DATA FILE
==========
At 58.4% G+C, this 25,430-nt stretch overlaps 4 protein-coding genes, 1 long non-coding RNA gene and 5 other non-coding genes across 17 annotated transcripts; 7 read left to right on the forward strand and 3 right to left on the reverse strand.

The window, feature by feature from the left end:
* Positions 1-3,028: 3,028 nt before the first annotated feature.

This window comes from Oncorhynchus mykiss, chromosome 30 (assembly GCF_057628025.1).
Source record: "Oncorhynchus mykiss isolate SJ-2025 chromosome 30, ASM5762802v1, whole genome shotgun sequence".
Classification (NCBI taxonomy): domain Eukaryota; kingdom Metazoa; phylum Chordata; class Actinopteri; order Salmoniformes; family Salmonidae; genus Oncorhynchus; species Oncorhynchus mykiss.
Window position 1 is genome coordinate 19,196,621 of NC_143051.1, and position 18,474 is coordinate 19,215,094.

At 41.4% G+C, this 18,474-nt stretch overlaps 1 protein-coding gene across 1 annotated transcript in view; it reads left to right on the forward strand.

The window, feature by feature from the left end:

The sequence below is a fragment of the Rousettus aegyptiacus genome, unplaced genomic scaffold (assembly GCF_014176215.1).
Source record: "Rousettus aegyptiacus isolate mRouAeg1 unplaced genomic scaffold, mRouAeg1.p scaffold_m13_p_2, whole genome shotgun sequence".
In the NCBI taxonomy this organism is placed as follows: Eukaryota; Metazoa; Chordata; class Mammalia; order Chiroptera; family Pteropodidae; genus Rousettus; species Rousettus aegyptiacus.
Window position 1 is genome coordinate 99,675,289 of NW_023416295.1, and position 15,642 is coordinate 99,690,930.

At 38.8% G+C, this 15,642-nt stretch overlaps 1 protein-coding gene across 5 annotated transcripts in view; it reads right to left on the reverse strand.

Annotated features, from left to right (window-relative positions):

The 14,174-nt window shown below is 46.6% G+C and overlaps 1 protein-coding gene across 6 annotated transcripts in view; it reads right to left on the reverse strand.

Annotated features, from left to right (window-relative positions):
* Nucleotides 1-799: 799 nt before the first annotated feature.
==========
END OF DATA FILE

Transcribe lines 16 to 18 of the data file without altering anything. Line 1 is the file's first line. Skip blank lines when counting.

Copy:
The 14,174-nt window shown below is 46.6% G+C and overlaps 1 protein-coding gene across 6 annotated transcripts in view; it reads right to left on the reverse strand.

Annotated features, from left to right (window-relative positions):
* Nucleotides 1-799: 799 nt before the first annotated feature.